• 2
    I agree. The mind, as the mysterious realm that it's right now, mostly unknown and unpredictable, is rooted in the magical thinking as far as we can't explain concepts like consciousness, what it is and how it works. – Michel Ortega Feb 15 '18 at 19:25
  • Not just at the boundaries, but in a very central way, our thinking is naturally magical. Deduction can only remove or refine things. Induction proper is the only way to make new ideas. And it is ultimately magical thinking. Even the assumption "There must be something physical and logical underlying any observed connection" is itself a magical connection we just hold because it makes us feel better, and we cannot prove it. It pays off, so it wins over time. But the ways it pays off rely on the miraculous ability it gives us to predict the future. – jobermark Feb 19 '18 at 20:07
-1

Magical thinking has entered mathematics with Cantor's set theory.

Aristotle is the first to distinguish potential infinity and actual infinity. He bans actual infinity from philosophy and mathematics. The idea of the infinity of God, created in Hellenism, amalgamates – not later than in the works of Thomas – with the Aristotelian postulate of the pure actuality of God. This yields the Christian perception of God's pure actuality. During the renaissance, in particular with Bruno, the actual infinity is carried over from God to the world. The finite world models of present science show clearly, how the superiority of the idea of actual infinity has ceased with the classical (modern) physics. In contrast the inclusion of the actual infinite appears disconcerting which explicitly began during the end of the last century with G. Cantor. In the intellectual framework of our century – in particular when considering existential philosophy – the actual infinite appears really as an anachronism. [Paul Lorenzen: "Das Aktual-Unendliche in der Mathematik", Philosophia naturalis 4 (1957) p. 3]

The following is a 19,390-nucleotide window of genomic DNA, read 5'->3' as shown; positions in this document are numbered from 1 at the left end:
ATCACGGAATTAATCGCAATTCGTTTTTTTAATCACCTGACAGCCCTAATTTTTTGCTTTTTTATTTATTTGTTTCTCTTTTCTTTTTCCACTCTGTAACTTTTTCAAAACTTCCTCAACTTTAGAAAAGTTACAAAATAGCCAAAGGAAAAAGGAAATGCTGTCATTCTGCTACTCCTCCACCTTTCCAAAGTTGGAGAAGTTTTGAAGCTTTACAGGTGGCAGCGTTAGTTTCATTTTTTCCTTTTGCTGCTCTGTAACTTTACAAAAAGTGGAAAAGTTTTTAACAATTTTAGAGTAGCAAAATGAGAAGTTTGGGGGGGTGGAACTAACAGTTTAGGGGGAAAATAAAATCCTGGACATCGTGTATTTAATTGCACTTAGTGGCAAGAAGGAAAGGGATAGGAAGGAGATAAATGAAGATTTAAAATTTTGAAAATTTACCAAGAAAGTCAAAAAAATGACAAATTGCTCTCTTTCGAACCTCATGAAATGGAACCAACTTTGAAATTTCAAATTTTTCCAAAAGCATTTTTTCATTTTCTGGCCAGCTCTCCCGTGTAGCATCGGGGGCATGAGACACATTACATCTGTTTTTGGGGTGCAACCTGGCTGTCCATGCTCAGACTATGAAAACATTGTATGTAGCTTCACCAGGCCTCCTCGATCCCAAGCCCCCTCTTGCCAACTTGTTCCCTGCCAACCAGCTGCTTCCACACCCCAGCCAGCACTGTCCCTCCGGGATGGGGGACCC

Meanwhile Cantor's followers believe in "real" numbers that cannot be defined or used in any way (Cantor himself did not as we must say in his favour). Even uncountable alphabets (i.e., unlistable lists) are accepted. The whole matter has completely pushed out the former precision and definiteness of the "Queen of Sciences".

  • 2
    This is not at all what is meant by 'magical thinking' as the OP is using it. – jobermark Feb 19 '18 at 11:28
  • 1
    It is even worse. It tries to impress laymen as scientific but is nothing than superstition. – Wilhelm Feb 19 '18 at 12:22
  • 1
    There is nothing here with philosophical content. The ideas present are entirely bias. It does not address the question as asked. And it is purposefully rude. This post has no value. – jobermark Feb 19 '18 at 19:39

Your Answer

By clicking “Post Your Answer”, you agree to our terms of service, privacy policy and cookie policy

Not the answer you're looking for? Browse other questions tagged or ask your own question.